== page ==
GS 2007 art 98

GS 2007 Article 98 – The United Reformed Churches in North America (URCNA)

The advisory committee presented its proposal:

1.      Material

  • 1.1     CPEU Report: 1) General; 2) Church Order Committee; 3) Common Songbook Committee; 4) Theological Education Committee; 5) all appendices
  • 1.2-20  Letters from the following nineteen churches:
  • Surrey, Spring Creek (2), Guelph, Smithers, London, Coaldale, Carman West, Flamborough, Grand Rapids (2), Carman East, Chilliwack (2), Lincoln, Grand Valley, Edmonton Immanuel, Langley, Neerlandia, Orangeville, Fergus North (3) Winnipeg Redeemer


2.      Observations

  • 2.1     Synod Chatham gave the CPEU the following mandate:
    • 2.1.1    To maintain the rules of Phase Two (Ecclesiastical Fellowship), so far as it concerns the churches in common (see Acts of Synod Neerlandia 2001, Article 73, Considerations 4.5 and 4.6).
    • 2.1.2    To pursue continued fraternal dialogue with the URCNA with a view towards entering the final phase of federative unity.
    • 2.1.3    To work closely with the sub-committees of the CPEU re church order, theological education and a common songbook, consulting with them concerning the progress made.
    • 2.1.4    To present a single comprehensive report, that has been prepared jointly with the CERCU of the URCNA to the next Synod, including a recommendation for a definite time frame for federative unity.
    • 2.1.5    To provide information to the churches at regular intervals.
    • 2.1.6    To make themselves available upon request of Canadian Reformed Churches for advice on local developments with the URCNA.
    • 2.1.7    To work closely with the CERCU of the URCNA.
    • 2.1.8    To commence discussion concerning the “Framework Hypothesis” and the support this theory has within the URCNA, and serve the next synod with information concerning this matter.
  • 2.2     The CPEU reports the following regarding its mandate:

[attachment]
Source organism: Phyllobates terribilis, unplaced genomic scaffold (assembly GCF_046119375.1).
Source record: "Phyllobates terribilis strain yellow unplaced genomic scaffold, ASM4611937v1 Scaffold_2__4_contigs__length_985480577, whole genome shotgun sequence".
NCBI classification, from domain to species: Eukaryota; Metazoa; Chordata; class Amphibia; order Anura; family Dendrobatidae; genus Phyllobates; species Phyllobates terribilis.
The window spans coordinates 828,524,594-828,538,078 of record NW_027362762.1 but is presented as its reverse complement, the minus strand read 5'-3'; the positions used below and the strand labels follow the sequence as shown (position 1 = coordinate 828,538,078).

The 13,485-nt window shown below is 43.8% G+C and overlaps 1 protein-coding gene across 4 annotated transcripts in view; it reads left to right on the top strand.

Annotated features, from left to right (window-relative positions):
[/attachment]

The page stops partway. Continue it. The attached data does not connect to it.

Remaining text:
• 2.2.1    In general the commitment to implement Phase 2 of the relationship with the URCNA, and the desire to work towards full federative unity remains strong in the Canadian Reformed Churches. Among the URCs—in particular the ones located in Canada—there is definitely much willingness to cooperate with local CanRC and to implement Phase 2 of the relationship. There are many local contacts throughout the country. Some members and churches are hesitant when it comes to a possible merger of the two federations in the near future. This difficulty is especially noticeable among URCNA in the United States. The CPEU further states that “despite possible roadblocks on the way and despite the fact that we may need many more years than we initially anticipated, your committee remains positive about the developments.”
    • 2.2.2    Since Synod Chatham there has been one combined meeting of the CPEU and the Committee for Ecumenical Relations and Church Unity (CERCU). The two committees committed to meeting together at least every two years. During the combined meeting, the URCNA presented a list of theological questions on matters like federal vision, justification, common grace, covenant of works, internal and external covenant, etc. and inquired after the position of the CanRC or its ministers on these matters. The CPEU wants to consider these questions seriously but has not determined a method of responding on behalf of the CanRC or ministers. (In his speech to synod, Rev. Bouwers, fraternal delegate from the URCNA, urged the CanRC to find a way to respond to these questions). In the same vein, the CPEU is anticipating a response from the CERCU on the Framework Hypothesis matter.